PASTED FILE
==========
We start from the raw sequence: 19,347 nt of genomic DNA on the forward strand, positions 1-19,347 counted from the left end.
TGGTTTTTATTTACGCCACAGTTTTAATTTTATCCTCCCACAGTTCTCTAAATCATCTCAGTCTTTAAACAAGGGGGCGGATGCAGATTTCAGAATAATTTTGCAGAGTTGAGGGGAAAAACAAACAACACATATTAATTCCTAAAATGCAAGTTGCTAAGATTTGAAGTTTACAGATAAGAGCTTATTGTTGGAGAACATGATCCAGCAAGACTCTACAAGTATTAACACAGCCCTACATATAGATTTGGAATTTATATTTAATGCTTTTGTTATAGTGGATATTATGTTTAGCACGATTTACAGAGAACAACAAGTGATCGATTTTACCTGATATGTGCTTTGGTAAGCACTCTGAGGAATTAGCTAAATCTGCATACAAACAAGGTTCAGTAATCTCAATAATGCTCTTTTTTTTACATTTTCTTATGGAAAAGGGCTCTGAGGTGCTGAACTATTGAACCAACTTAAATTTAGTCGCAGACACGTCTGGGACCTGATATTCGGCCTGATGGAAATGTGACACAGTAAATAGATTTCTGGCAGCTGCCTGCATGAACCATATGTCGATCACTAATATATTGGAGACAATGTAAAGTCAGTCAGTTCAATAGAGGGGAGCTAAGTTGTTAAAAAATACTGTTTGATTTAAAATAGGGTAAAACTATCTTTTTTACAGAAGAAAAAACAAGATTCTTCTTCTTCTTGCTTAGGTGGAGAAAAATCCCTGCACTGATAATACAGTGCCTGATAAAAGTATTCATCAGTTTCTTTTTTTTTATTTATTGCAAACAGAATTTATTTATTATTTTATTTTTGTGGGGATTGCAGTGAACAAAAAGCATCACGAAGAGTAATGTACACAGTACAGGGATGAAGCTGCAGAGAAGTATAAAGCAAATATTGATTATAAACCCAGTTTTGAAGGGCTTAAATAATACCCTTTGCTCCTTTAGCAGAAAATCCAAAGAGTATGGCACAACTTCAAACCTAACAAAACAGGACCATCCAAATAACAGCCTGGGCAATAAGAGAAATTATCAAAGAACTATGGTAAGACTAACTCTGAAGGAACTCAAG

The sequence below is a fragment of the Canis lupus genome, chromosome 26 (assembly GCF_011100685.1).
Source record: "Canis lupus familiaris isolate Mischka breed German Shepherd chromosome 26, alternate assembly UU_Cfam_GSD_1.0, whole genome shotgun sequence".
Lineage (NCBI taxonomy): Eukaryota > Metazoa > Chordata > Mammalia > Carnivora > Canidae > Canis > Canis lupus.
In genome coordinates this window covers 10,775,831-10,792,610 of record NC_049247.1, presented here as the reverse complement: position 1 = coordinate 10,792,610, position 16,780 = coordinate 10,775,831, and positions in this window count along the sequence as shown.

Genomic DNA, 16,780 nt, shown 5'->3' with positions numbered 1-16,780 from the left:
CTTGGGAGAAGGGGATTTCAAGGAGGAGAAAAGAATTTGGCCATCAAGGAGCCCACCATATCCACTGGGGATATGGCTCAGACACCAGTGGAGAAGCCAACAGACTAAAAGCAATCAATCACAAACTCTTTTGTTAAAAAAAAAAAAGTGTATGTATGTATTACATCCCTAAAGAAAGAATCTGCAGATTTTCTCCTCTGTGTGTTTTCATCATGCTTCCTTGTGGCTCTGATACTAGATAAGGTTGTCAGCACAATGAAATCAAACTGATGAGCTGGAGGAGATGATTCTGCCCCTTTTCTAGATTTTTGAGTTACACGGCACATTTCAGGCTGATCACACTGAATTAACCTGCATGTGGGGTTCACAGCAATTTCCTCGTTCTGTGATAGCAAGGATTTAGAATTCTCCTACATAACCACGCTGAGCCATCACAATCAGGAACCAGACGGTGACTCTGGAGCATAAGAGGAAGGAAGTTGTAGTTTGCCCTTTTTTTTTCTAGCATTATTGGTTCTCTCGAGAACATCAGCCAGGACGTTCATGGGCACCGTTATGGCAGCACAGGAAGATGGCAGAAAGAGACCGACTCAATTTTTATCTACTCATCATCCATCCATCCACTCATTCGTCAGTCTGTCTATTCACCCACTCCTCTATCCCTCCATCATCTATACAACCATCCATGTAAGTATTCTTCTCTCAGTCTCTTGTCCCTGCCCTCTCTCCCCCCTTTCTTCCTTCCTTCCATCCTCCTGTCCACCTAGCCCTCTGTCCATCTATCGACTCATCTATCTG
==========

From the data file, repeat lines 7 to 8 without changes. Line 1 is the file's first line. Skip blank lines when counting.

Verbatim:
Genomic DNA, 16,780 nt, shown 5'->3' with positions numbered 1-16,780 from the left:
CTTGGGAGAAGGGGATTTCAAGGAGGAGAAAAGAATTTGGCCATCAAGGAGCCCACCATATCCACTGGGGATATGGCTCAGACACCAGTGGAGAAGCCAACAGACTAAAAGCAATCAATCACAAACTCTTTTGTTAAAAAAAAAAAAGTGTATGTATGTATTACATCCCTAAAGAAAGAATCTGCAGATTTTCTCCTCTGTGTGTTTTCATCATGCTTCCTTGTGGCTCTGATACTAGATAAGGTTGTCAGCACAATGAAATCAAACTGATGAGCTGGAGGAGATGATTCTGCCCCTTTTCTAGATTTTTGAGTTACACGGCACATTTCAGGCTGATCACACTGAATTAACCTGCATGTGGGGTTCACAGCAATTTCCTCGTTCTGTGATAGCAAGGATTTAGAATTCTCCTACATAACCACGCTGAGCCATCACAATCAGGAACCAGACGGTGACTCTGGAGCATAAGAGGAAGGAAGTTGTAGTTTGCCCTTTTTTTTTCTAGCATTATTGGTTCTCTCGAGAACATCAGCCAGGACGTTCATGGGCACCGTTATGGCAGCACAGGAAGATGGCAGAAAGAGACCGACTCAATTTTTATCTACTCATCATCCATCCATCCACTCATTCGTCAGTCTGTCTATTCACCCACTCCTCTATCCCTCCATCATCTATACAACCATCCATGTAAGTATTCTTCTCTCAGTCTCTTGTCCCTGCCCTCTCTCCCCCCTTTCTTCCTTCCTTCCATCCTCCTGTCCACCTAGCCCTCTGTCCATCTATCGACTCATCTATCTG